We had looked briefly at the Border Collie breed in some of the research we had done, but hadn’t really seriously considered one because of some of the things we read about the characteristics of the breed; however, when we read the write-up about Jake and Emma we thought that perhaps one of them might fit in our family.

We first contacted the foster parent for Jake and made arrangements to meet him.  The poor little guy was very sweet but seemed too “clingy” for us.  He had just come through a bad experience and seemed to sense that we were there to take him away from his “mom”, and spent most of the time stuck to her like Velcro.  His “mom” suggested that we might want to meet Emma, as she seemed to have a little more self confidence, and might be a better fit for us. 

We made arrangements to meet Emma at our home, and when she came into our house, it was love at first sight.  Since a holiday weekend was coming up, we agreed to have her stay over to see how things went, and the rest is history!

Emma has been a joy to us over the last few months, and while she is not “Miss Perfect Dog”, she is close enough as far as we are concerned.  I have to commend the BC Rescue folks, especially her foster mom, for being pretty close to the mark in terms of what they felt her temperament was.  She was described as being housebroken, crate trained, not a barker or a digger, with some beginning obedience training, and this was proven to be accurate

She continues to amaze us as she has slept in our bedroom from day one, and has never had an accident yet (knock on wood), with the exception of losing her lunch one Sunday after we had taken her to watch a Flyball competition at which she got so excited and worked up she couldn’t keep it down!

In some ways Emma is probably not entirely characteristic of the breed, as she is a total couch potato when she is inside.  In fact she would rather be inside than just about anything.  She will lie quietly for hours if nothing is going on, but the minute you say “Walk” she is ready to go.

 Now before the reader thinks that Border Collies are not a challenge, Emma also displays what appear to be “typical” Border Collie traits.  She is definitely an “alpha” female, and while she is pretty obedient in and around the house, she will constantly test the limits anytime she is off leash (and many times on leash).  Her other love besides being inside with us, is to “organize” all the other dogs at Marymoor Park..  She is incredibly fast and can be gone in flash, becoming totally oblivious to us while racing around madly trying to herd every dog in sight.  At this point getting her to come back is very interesting.   She delights in pinning all the retriever types against the riverbank and not letting them fetch their Frisbees, balls or floats.  Of course this doesn’t go over to big with the owners, so we have had to severely curtail taking “The Terror of Marymoor” to the park, while we work on recall and off leash obedience.  Of course, to Emma, she is just doing her job.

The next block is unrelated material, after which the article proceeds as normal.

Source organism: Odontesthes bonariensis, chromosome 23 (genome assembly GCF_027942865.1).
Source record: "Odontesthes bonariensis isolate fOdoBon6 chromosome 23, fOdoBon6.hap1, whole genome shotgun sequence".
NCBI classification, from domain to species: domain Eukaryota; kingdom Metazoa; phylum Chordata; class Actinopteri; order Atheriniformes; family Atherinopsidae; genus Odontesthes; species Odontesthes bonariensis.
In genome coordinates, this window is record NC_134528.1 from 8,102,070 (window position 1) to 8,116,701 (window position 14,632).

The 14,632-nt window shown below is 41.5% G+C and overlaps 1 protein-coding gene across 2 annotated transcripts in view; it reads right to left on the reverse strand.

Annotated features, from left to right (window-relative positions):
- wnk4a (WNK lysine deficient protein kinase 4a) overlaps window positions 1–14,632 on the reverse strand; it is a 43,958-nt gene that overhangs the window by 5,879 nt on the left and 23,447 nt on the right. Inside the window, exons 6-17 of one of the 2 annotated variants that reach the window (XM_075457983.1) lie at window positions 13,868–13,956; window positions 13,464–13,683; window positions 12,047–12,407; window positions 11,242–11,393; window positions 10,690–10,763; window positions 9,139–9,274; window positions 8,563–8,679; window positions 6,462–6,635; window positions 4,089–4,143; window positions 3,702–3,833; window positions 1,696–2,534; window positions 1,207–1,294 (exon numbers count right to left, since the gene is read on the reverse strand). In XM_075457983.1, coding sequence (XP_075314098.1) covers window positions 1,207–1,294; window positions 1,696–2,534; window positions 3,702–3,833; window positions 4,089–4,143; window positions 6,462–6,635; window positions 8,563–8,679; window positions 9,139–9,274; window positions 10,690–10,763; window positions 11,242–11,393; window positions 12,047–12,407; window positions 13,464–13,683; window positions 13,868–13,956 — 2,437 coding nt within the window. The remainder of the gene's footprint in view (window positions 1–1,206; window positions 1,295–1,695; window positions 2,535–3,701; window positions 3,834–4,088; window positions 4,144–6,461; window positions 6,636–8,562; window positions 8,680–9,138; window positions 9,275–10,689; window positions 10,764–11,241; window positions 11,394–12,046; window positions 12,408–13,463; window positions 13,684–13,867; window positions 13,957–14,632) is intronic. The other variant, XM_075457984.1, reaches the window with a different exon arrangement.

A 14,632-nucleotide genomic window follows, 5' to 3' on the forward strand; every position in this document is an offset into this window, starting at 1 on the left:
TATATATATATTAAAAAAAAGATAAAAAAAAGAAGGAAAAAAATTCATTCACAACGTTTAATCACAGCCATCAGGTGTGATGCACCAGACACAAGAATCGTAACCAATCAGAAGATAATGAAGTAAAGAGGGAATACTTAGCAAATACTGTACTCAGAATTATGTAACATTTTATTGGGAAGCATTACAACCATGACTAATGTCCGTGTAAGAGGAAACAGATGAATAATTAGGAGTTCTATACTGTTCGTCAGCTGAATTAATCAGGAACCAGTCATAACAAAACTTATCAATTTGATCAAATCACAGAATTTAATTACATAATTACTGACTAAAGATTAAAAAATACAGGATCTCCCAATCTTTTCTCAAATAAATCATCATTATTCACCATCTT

The things she really loves (or maybe hates) are squirrels.  She goes nuts when she sees one and will try to chase them no matter what.  Another reason why we have to watch her closely and keep her on leash most of the time.  There are a lot of squirrels where we live and she could easily dart into the street in pursuit.

 When outside, Emma, like most Border Collies, will get bored unless you keep her busy.  As the old BC saying goes, if we don’t find something for her to do, she will find something to do herself.  Fortunately, this has been limited to some very half-hearted digging (more like “pawing”) and dragging the pad out of her crate or the bed that we keep for her in the garage out into the rain and mud ( I guess she just wants us to keep them washed for her!) when we have to leave her outside for awhile.  She is just mad that she can’t be inside!

 Yes, Border Collies are very, very smart, and Emma is no exception.  She probably had some sort of rudimentary training, but she learns fast.  In fact,  she has learned exactly how to twist us around her paw and get us to do what she wants, but we wouldn’t have it any other way.  We feel very lucky to have been approved by the Rescue group to provide a home for Emma, and so far, no matter what mischief she might get into, she has been a delight to us.

So, as far as we (and we hope Emma too) are concerned, the Story of Emma continues on a much happier note then it started, thanks to the dedicated members of the Border Collie Rescue group who give so much of their own time and resources to saving these wonderful dogs and matching them with the right home and family.

 Thanks again to Border Collie Rescue, and Emma says “ROWOROWORORUHORRR”!